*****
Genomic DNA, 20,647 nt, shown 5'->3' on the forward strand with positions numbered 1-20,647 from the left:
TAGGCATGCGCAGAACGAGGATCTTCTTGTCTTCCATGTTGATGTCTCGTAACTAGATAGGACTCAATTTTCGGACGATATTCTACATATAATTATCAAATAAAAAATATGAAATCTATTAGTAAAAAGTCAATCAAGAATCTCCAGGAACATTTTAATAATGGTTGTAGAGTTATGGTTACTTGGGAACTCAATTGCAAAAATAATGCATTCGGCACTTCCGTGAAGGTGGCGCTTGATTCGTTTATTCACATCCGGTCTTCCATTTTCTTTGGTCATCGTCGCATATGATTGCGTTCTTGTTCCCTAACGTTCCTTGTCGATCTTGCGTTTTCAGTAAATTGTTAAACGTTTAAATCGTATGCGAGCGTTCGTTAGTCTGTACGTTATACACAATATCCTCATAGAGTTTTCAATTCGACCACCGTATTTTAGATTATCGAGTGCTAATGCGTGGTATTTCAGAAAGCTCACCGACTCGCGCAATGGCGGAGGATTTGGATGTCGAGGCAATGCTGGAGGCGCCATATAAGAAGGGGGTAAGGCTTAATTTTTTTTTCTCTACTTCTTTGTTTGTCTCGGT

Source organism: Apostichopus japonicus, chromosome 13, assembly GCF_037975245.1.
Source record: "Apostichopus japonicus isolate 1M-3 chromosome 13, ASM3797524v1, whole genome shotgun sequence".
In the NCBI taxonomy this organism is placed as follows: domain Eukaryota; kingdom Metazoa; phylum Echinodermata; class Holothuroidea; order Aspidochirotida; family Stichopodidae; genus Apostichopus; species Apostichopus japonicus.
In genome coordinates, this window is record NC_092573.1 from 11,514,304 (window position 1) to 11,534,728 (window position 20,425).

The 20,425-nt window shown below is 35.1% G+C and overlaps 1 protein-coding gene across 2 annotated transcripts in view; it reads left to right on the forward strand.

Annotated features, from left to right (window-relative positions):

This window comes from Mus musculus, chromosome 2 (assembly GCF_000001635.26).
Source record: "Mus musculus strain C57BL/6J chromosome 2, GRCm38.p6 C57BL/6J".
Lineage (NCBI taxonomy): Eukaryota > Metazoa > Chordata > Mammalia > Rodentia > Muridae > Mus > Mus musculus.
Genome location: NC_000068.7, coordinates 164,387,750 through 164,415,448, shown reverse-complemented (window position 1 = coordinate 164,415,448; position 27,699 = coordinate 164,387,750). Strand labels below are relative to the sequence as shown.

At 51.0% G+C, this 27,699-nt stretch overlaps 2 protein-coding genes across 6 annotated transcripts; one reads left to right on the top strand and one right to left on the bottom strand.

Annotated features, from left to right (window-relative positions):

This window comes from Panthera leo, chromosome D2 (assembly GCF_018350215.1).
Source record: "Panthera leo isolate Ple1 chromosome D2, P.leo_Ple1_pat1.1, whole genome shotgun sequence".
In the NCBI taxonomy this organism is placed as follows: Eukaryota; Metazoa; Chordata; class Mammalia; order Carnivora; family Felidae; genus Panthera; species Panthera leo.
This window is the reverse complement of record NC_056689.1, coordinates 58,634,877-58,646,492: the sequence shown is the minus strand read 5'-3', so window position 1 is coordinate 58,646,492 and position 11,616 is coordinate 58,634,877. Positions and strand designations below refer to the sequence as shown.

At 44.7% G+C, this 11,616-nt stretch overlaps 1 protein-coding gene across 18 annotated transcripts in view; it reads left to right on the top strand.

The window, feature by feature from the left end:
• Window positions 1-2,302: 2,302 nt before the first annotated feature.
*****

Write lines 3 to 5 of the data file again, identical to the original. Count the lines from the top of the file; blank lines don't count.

Source organism: Apostichopus japonicus, chromosome 13, assembly GCF_037975245.1.
Source record: "Apostichopus japonicus isolate 1M-3 chromosome 13, ASM3797524v1, whole genome shotgun sequence".
In the NCBI taxonomy this organism is placed as follows: domain Eukaryota; kingdom Metazoa; phylum Echinodermata; class Holothuroidea; order Aspidochirotida; family Stichopodidae; genus Apostichopus; species Apostichopus japonicus.